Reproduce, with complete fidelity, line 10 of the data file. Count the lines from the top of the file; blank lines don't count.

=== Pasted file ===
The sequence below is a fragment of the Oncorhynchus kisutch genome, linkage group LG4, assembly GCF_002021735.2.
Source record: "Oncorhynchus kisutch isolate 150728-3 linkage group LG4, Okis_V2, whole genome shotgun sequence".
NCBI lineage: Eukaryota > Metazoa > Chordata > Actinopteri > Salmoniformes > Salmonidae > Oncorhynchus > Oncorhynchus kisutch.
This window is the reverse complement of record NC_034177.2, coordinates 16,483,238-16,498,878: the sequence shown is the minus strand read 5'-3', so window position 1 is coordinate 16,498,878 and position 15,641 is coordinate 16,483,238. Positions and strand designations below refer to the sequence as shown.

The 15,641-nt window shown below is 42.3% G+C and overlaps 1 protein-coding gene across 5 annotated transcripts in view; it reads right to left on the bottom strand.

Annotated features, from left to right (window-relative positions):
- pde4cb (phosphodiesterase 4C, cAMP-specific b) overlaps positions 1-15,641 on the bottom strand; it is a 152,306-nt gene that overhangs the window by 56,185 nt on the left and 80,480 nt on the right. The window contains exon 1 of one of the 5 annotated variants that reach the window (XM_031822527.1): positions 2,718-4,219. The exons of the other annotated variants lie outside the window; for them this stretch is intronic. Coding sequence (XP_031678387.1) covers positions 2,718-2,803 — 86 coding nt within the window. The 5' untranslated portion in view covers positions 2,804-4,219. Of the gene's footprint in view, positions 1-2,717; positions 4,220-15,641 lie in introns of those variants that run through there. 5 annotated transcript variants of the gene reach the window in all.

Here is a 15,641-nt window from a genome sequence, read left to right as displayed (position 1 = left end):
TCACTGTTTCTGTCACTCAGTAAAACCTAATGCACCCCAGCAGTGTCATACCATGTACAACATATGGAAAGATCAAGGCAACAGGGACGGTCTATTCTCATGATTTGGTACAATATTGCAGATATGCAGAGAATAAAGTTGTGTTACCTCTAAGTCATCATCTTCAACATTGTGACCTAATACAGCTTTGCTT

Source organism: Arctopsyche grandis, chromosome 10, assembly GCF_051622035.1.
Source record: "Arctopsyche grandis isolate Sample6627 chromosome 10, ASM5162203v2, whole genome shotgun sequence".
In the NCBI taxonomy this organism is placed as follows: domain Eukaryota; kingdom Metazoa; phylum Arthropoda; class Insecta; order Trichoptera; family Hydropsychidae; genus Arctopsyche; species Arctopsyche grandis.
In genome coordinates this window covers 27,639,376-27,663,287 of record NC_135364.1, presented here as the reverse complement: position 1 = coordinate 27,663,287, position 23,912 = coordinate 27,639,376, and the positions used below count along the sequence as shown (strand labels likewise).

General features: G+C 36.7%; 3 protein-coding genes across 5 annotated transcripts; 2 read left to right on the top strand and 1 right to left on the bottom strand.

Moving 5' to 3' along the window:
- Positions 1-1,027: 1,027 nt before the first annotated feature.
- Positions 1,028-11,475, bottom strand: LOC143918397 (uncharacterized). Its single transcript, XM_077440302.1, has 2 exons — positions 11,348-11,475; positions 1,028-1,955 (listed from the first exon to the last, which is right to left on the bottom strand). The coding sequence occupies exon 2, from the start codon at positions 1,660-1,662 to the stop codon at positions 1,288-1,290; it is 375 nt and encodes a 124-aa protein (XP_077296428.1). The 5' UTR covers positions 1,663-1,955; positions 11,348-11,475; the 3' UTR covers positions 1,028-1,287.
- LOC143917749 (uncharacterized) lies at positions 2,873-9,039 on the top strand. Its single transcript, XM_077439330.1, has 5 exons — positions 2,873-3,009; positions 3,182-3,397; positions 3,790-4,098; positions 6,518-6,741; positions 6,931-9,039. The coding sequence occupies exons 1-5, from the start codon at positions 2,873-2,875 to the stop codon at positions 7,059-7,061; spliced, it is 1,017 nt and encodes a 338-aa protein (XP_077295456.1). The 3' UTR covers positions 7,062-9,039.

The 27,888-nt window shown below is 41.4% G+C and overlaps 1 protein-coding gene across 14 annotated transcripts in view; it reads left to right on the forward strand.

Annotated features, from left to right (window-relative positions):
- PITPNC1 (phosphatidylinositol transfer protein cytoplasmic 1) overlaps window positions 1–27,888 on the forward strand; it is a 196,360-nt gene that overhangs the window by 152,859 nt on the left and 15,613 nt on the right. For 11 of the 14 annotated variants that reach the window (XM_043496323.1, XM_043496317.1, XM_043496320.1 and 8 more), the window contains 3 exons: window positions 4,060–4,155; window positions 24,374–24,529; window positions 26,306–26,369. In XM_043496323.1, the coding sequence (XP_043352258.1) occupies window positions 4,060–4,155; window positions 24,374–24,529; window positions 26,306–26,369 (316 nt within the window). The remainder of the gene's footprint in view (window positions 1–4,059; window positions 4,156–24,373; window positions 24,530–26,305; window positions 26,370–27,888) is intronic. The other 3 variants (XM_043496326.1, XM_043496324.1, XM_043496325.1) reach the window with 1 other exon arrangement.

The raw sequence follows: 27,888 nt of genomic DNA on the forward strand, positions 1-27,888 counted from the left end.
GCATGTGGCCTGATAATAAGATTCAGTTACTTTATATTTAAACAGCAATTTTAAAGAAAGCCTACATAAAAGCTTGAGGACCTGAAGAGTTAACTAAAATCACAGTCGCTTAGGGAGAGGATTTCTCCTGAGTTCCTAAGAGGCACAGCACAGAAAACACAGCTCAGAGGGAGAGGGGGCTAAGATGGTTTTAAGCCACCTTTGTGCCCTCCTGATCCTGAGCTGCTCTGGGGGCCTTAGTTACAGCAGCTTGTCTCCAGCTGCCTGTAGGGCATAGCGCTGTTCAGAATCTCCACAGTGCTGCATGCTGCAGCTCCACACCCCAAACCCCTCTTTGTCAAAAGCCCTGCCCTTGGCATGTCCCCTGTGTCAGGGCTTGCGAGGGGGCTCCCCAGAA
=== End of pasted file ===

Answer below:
Source organism: Arctopsyche grandis, chromosome 10, assembly GCF_051622035.1.